by Edward West
Insurance group Liberty believes change is on the cards for South African insurance as a result of the long-term health and financial impacts of the Covid-19 pandemic.
A report into future health risks commissioned by the insurer, the Covid-19 Trends Report: Navigating the Flux, found that the life expectancy of South Africans was projected to decrease with every 1 percent decline in gross domestic product (GDP) because of Covid-19.
National Treasury has already predicted a 5 to 10 percent GDP contraction, while Liberty’s forecast was a 8.6 percent decline for 2020, said Stanlib economist Ndivhuho Netshitenshe in a webinar yesterday.
She said their forecast was slightly below the government’s because South Africa had been slower-than-expected in lifting lockdown restrictions.
Netshitenshe said it might take three years for the economy to reach the already weak pre Covid-19 levels due to rising unemployment (about a 2 million increase this year), closure of many businesses through the pandemic, lower tax collections and higher government debt.
David Jewell, Liberty group executive for retail solutions, said that the pandemic had left many people reassessing what was really important, and the group was seeing more people applying for life and other insurance, which the insurer was granting based on individual assessments, whether they had contracted Covid-19 or not.
Etienne Rossouw, head of life product and pricing at Munich Re of Africa, said there was a great deal of uncertainty about the long-term health consequences of Covid-19, because while it impacted every individual differently, it affected four key body systems: pulmonary, neurological, cardiac and renal, and nobody was sure how these systems might be impacted in the longer term by the disease, or the extent of organ damage that it created.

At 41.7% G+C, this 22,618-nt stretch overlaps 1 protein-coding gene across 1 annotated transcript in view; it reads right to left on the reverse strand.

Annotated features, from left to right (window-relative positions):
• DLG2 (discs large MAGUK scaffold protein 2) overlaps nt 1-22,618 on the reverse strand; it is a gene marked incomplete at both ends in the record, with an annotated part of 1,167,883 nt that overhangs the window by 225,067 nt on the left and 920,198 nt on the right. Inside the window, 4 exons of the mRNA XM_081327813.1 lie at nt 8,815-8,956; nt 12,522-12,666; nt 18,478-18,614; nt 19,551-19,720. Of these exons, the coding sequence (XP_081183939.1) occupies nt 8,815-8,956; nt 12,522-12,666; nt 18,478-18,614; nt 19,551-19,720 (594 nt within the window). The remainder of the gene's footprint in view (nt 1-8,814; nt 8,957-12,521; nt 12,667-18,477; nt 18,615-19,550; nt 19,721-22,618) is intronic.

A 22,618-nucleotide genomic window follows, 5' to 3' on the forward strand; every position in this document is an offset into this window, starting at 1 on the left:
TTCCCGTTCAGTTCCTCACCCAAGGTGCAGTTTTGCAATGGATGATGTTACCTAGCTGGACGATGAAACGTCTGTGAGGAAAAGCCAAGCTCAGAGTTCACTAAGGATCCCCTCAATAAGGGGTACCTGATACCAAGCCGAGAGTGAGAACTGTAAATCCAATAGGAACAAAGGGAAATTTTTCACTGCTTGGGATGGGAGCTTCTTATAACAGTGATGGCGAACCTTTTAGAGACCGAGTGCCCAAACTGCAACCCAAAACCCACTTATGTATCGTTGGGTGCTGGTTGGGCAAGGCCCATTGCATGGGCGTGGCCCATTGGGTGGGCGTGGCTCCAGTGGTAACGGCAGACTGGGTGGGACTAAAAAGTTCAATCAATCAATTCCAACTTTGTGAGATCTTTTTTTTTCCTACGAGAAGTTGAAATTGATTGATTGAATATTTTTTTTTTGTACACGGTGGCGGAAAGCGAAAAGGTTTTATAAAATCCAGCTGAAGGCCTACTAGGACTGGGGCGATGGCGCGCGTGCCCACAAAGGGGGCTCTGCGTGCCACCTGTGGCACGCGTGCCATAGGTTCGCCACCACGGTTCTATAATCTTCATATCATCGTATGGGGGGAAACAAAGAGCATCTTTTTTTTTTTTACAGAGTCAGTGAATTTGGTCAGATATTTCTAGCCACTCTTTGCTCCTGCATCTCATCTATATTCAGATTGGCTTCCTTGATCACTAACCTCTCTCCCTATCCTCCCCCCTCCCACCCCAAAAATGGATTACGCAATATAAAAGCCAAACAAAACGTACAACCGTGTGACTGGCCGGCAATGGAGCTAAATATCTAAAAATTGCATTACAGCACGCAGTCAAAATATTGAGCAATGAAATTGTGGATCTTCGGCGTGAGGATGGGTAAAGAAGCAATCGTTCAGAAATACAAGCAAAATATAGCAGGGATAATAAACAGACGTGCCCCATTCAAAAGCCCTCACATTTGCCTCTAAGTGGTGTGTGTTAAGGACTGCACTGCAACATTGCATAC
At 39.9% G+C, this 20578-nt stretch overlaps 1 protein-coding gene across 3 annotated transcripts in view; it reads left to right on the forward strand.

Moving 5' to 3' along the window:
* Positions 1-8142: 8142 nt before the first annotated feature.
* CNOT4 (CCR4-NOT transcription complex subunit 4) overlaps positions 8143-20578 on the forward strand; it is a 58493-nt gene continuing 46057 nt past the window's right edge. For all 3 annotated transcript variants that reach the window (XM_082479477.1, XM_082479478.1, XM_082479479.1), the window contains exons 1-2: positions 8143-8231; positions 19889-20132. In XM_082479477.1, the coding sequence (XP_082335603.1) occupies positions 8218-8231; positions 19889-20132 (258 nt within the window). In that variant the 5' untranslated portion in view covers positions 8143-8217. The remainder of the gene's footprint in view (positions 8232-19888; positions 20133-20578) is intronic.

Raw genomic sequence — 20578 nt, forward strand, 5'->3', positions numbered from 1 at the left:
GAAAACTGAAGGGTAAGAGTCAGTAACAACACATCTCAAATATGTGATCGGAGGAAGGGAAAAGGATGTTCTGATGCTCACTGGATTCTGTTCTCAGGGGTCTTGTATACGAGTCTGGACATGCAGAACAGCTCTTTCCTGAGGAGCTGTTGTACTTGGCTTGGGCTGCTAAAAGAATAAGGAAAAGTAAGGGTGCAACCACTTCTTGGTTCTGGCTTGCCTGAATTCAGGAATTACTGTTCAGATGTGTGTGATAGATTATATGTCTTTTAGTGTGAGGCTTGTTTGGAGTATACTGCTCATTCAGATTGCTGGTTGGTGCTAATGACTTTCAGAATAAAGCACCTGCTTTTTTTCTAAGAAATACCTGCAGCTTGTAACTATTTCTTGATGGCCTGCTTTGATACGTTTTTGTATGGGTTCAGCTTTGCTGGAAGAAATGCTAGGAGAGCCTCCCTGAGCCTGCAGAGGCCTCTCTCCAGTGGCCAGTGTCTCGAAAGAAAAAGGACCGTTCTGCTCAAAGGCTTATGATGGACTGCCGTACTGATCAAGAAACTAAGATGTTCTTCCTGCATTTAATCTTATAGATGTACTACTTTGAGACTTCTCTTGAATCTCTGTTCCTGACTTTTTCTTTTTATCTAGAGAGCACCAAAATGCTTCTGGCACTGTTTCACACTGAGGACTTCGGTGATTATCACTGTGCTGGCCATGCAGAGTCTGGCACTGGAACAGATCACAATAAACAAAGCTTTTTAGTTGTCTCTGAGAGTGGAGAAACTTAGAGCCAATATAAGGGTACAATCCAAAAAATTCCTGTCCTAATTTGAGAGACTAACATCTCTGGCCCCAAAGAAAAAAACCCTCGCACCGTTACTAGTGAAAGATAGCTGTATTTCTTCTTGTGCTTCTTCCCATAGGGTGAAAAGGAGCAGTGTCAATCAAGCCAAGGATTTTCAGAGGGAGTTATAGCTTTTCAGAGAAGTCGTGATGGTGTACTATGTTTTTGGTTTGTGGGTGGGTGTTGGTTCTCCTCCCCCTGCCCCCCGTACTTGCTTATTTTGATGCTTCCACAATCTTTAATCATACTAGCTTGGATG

“Studies have suggested that in South Africa, the years of life lost could range from 26 800 to 473 500, caused by the lockdown and subsequent economic contraction, explained Bronwyn Williams, Trend Translator and Future Finance Specialist for Flux Trends.
She said that as the world worked towards a 0 percent transmission of Covid-19, it was likely that the virus would lead to an increase in chronic illness, which would have an effect on both citizens and the industries that serve to keep them healthy and secure.
Liberty chief medical officer Dominique Stott said the immediate health effects were already apparent, with co-morbidities placing large swathes of the South African population at risk for the harshest symptoms of the virus.
Among these health morbidities – cardiovascular disease, diabetes, obesity, chronic obstructive pulmonary disease – obesity was of particular concern, as 70 percent of South African women were technically obese and a third of men were overweight.
She said while the lockdown had been of “huge” benefit in curbing the spread of the virus, and apart of the long-term uncertainty on the insurance and health industries of rising mortality and comorbidity, there were also the indirect effects.
She said mental illness had also seen a sharp spike. Between a rise in suicides and suicidal ideation, depression, stress and burnout, the report suggested it had become a necessity for employers to provide the necessary psychological support employees require.
All these presented additional risks, possibly leading to bigger mortality than the pandemic itself, to the insurance and health-care sectors in the longer term, said Stott.